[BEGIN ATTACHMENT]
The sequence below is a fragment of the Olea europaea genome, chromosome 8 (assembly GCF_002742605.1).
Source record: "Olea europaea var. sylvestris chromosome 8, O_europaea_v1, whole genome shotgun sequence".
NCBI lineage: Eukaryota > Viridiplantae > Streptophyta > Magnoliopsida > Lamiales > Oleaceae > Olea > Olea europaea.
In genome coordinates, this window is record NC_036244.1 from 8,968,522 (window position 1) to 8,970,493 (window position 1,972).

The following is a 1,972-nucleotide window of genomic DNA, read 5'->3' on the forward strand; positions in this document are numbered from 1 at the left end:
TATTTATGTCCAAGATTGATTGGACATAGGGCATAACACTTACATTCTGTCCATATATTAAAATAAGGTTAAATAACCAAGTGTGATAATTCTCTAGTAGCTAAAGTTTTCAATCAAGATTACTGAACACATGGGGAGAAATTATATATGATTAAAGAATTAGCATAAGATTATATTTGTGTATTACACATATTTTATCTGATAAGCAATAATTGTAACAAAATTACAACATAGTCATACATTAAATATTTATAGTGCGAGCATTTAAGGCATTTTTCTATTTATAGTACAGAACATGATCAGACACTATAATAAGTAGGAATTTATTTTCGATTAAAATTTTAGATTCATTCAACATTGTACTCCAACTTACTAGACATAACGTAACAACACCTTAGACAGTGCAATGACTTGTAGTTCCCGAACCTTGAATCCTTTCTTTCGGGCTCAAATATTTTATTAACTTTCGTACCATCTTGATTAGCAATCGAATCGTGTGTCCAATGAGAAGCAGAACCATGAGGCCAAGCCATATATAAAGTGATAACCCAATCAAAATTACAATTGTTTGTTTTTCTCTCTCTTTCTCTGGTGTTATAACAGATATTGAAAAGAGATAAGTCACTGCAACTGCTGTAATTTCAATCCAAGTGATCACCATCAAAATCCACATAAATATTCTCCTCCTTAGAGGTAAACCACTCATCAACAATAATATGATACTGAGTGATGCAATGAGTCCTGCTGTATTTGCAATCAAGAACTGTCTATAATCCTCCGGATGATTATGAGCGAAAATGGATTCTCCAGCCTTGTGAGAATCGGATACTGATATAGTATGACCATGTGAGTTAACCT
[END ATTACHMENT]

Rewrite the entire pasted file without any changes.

The sequence below is a fragment of the Olea europaea genome, chromosome 8 (assembly GCF_002742605.1).
Source record: "Olea europaea var. sylvestris chromosome 8, O_europaea_v1, whole genome shotgun sequence".
NCBI lineage: Eukaryota > Viridiplantae > Streptophyta > Magnoliopsida > Lamiales > Oleaceae > Olea > Olea europaea.
In genome coordinates, this window is record NC_036244.1 from 8,968,522 (window position 1) to 8,970,493 (window position 1,972).

The following is a 1,972-nucleotide window of genomic DNA, read 5'->3' on the forward strand; positions in this document are numbered from 1 at the left end:
TATTTATGTCCAAGATTGATTGGACATAGGGCATAACACTTACATTCTGTCCATATATTAAAATAAGGTTAAATAACCAAGTGTGATAATTCTCTAGTAGCTAAAGTTTTCAATCAAGATTACTGAACACATGGGGAGAAATTATATATGATTAAAGAATTAGCATAAGATTATATTTGTGTATTACACATATTTTATCTGATAAGCAATAATTGTAACAAAATTACAACATAGTCATACATTAAATATTTATAGTGCGAGCATTTAAGGCATTTTTCTATTTATAGTACAGAACATGATCAGACACTATAATAAGTAGGAATTTATTTTCGATTAAAATTTTAGATTCATTCAACATTGTACTCCAACTTACTAGACATAACGTAACAACACCTTAGACAGTGCAATGACTTGTAGTTCCCGAACCTTGAATCCTTTCTTTCGGGCTCAAATATTTTATTAACTTTCGTACCATCTTGATTAGCAATCGAATCGTGTGTCCAATGAGAAGCAGAACCATGAGGCCAAGCCATATATAAAGTGATAACCCAATCAAAATTACAATTGTTTGTTTTTCTCTCTCTTTCTCTGGTGTTATAACAGATATTGAAAAGAGATAAGTCACTGCAACTGCTGTAATTTCAATCCAAGTGATCACCATCAAAATCCACATAAATATTCTCCTCCTTAGAGGTAAACCACTCATCAACAATAATATGATACTGAGTGATGCAATGAGTCCTGCTGTATTTGCAATCAAGAACTGTCTATAATCCTCCGGATGATTATGAGCGAAAATGGATTCTCCAGCCTTGTGAGAATCGGATACTGATATAGTATGACCATGTGAGTTAACCT